attempt was made to correlate pontic design with
tissue health of the residual ridge except to record
the area as either healthy or inflamed. Only one
patient had a complete ridge lap pontic, and this
area was evaluated as inflamed.
Table 2 presents a comparison of the mean gingival indices (GIs]* of the oral cavities, retainers of
resin bonded prostheses, and conventional prostheses of both the 10- and 15-year studies. The
mean CIs of the resin bonded prostheses and the
conventional prostheses were significantly higher
than the mean Ci of the oral cavities in the 15-year
study (paired test, P = ,0001).

3,1993

0
9

0
Q
0
0

Debonding
Debonding occurred in a total of 33 restorations
(39%), with 3 restorations (4%) debonding as a
result of trauma. Only 16% had to be remade over
a 15-year period; 4 because of porcelain fracture
(5%) and 9 because of other causes (11%) including
metal failure. If the prostheses that were remade or
debonded following trauma are eliminated from
the data, the debond rate is 19%, similar to that
reported in the literature (Table 3). There was no
significant difference (P - ,394) in debond rates
for etched vs perforated retainer designs adjusted
forage.
The age of the prostheses when first debonded is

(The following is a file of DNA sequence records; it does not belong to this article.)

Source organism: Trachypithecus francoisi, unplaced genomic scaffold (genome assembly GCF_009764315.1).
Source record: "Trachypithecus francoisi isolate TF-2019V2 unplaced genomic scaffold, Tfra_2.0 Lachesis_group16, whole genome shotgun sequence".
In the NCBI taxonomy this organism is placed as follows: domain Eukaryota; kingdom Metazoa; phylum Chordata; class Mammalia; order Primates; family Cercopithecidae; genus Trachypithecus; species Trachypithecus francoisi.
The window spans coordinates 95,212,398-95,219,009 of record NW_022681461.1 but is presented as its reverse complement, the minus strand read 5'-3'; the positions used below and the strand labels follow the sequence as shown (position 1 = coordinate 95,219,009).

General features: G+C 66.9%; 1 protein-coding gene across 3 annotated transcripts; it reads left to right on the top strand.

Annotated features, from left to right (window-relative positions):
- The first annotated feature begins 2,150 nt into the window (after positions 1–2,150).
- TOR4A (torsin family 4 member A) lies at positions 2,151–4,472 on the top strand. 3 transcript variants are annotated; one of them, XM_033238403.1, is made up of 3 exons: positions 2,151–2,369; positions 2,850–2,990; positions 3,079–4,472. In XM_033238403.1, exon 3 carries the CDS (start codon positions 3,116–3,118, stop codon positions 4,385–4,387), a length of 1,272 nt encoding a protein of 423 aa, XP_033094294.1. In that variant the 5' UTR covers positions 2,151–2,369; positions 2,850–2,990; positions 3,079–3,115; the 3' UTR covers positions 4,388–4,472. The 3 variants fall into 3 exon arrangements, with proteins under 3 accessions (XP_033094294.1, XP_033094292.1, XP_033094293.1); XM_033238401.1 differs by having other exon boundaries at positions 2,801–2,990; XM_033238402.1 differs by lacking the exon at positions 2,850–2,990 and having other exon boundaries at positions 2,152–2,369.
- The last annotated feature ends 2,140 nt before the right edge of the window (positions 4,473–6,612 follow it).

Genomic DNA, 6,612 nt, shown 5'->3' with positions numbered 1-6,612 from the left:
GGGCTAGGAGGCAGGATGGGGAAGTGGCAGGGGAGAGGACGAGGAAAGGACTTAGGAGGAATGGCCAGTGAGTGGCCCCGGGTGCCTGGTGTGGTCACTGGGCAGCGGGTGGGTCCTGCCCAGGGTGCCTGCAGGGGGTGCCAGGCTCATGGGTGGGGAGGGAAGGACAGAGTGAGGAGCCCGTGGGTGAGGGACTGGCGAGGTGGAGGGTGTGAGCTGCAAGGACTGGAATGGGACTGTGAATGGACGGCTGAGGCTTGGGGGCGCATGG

shown for all three studies in Table 4, The mean age
of the restorations at debonding was 3,7 years for
those in the 15-year study (range 0.04 to 10.6 years).
The area of the retainer influenced debonding of

267

The Inlernational Iournal ot Prosthodontics

Acid-Elched, Resin Bonded Cast Metal Prosthe

Thayer et

Table 5 Comparison of Prostheses in 7-, 10-, and


15-Year Studies (n = 23)
Findings
Caries
Plaque
Crevicular depth
> 3 mm
Resin composite
wear
Biuing

% at
7-yearstudy

% at
10-yearstudy

Table 6

Number of Times Prosthesis was Reluted

No, of
prostheses

% at
15-yearstudy

Times
reluted

% of total
61.2
22.4
10.6
1.2
1.2
1.3
2.4

0
57
17
44
4

metal, luting agent, number of retainers, number


of pontics, loss of resin composite in perforations,
perforation size, nature of occlusion centric or
eccentric), initial periodontal problems, and probing depths greater than 3 mm.
At the end of the 15-year study 61% of the prostheses had not debonded and 22% had to be rebonded only once. A comparison of the 23 restorations evaluated in the 7-, 10-, and 15-year studies is
given in Table 5. It was found that there was an
increase in the incidence of plaque from 57% to
87%, in resin composite wear from 44% to 74%, and
in incisai bluing from 4% to 35%. Caries and probing depths greater than 3 mm had a slight increase
in incidence. Table 6 indicates the number of times
prostheses were reluted.
Subjective findings showed that 100% of patients
liked their restorations. However, 17% of the patients expressed problems with oral hygiene, 37%
expressed problems with shade or color, and
8% had a fear of debonding of the fixed partial
denture.

the prostheses. The mean area of the retainers that


debonded (37.6 mm- was significantly smaller |i
test, P = ,0421] than that of retainers that did not